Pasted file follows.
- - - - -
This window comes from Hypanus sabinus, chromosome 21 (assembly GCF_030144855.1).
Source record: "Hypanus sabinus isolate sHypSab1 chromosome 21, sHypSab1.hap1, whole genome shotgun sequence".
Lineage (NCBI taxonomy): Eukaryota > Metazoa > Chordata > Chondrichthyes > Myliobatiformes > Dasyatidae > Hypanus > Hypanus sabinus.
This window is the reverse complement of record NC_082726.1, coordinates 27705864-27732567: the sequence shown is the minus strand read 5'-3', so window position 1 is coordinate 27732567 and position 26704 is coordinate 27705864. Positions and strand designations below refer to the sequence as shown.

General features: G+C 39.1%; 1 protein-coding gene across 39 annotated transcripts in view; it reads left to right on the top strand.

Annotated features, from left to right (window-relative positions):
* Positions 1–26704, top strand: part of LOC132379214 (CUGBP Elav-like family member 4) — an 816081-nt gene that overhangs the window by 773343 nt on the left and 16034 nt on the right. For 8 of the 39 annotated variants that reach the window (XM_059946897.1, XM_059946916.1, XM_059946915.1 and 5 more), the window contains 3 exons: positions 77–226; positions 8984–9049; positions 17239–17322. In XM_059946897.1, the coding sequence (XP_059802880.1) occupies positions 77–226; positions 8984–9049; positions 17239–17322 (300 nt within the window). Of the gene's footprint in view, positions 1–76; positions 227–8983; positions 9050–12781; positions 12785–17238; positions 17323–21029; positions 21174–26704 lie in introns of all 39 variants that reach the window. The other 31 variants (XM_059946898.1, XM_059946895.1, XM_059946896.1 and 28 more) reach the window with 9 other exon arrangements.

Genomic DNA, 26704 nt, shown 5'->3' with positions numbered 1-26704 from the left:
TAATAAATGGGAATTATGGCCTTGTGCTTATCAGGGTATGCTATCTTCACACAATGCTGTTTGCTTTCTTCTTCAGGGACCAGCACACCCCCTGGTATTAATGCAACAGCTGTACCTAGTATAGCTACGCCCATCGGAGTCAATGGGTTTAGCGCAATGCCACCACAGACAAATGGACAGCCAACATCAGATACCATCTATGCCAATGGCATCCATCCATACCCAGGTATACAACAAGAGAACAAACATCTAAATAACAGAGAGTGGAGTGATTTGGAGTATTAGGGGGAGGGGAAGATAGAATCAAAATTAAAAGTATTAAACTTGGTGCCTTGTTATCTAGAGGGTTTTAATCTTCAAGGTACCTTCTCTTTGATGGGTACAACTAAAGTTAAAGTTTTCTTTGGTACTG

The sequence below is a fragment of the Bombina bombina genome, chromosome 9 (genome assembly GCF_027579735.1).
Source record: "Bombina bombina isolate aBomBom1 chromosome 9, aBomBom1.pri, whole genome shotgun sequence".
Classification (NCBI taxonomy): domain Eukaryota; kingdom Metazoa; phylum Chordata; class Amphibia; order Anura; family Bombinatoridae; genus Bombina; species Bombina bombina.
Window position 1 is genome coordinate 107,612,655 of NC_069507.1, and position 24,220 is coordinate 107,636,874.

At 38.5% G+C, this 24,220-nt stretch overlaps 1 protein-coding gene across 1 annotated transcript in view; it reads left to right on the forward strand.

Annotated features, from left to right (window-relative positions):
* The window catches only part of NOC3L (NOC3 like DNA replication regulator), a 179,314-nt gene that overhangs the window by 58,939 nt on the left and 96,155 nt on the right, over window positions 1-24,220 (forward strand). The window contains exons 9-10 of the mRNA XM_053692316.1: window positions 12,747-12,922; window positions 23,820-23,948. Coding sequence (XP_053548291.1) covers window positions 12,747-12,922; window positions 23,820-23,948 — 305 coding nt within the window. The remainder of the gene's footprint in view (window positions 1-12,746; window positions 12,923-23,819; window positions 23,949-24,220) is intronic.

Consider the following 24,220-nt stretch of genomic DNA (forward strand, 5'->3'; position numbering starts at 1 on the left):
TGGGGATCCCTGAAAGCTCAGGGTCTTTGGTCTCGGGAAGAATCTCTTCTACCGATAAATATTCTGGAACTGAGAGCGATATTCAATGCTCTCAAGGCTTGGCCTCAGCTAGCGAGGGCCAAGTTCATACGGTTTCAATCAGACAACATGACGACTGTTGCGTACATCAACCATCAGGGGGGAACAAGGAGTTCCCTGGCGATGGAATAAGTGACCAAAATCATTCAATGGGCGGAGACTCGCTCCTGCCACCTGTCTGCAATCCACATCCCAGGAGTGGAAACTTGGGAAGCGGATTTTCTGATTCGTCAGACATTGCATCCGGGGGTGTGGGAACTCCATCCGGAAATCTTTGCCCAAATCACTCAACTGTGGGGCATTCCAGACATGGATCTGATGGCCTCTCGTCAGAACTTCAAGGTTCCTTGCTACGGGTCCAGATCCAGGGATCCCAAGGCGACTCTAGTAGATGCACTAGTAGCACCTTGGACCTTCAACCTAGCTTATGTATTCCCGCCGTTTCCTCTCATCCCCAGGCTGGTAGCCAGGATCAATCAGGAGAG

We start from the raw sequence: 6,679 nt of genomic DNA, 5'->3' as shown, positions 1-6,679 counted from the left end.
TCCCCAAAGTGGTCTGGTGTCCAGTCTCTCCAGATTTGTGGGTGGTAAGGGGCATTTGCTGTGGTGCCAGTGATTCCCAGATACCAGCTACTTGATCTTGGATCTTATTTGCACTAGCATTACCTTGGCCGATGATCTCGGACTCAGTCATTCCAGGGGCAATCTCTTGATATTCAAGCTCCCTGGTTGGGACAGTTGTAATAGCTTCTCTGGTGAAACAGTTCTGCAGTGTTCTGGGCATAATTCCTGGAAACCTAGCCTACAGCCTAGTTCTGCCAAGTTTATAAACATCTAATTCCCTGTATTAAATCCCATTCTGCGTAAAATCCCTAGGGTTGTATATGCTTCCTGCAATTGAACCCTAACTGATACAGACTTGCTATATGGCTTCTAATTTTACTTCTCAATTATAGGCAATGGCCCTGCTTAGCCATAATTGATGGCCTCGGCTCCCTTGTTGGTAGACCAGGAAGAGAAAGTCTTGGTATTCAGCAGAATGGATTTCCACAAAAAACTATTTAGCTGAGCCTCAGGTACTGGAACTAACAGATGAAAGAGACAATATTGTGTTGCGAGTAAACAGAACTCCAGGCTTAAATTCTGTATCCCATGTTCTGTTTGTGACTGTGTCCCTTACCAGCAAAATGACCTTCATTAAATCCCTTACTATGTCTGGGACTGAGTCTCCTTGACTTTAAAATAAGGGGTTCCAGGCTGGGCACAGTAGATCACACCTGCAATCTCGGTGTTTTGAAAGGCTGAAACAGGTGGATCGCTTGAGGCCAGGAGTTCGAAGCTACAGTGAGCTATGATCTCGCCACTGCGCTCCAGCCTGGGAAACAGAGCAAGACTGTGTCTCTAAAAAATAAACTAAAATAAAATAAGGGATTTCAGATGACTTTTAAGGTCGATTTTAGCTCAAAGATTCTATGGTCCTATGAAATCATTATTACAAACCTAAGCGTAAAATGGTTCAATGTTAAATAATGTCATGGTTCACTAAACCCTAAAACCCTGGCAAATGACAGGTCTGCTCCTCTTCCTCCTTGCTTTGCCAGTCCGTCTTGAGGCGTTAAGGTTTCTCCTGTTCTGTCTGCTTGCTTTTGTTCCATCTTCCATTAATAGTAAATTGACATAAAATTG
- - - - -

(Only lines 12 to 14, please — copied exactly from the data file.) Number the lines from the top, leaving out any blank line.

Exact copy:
Classification (NCBI taxonomy): domain Eukaryota; kingdom Metazoa; phylum Chordata; class Amphibia; order Anura; family Bombinatoridae; genus Bombina; species Bombina bombina.
Window position 1 is genome coordinate 107,612,655 of NC_069507.1, and position 24,220 is coordinate 107,636,874.

At 38.5% G+C, this 24,220-nt stretch overlaps 1 protein-coding gene across 1 annotated transcript in view; it reads left to right on the forward strand.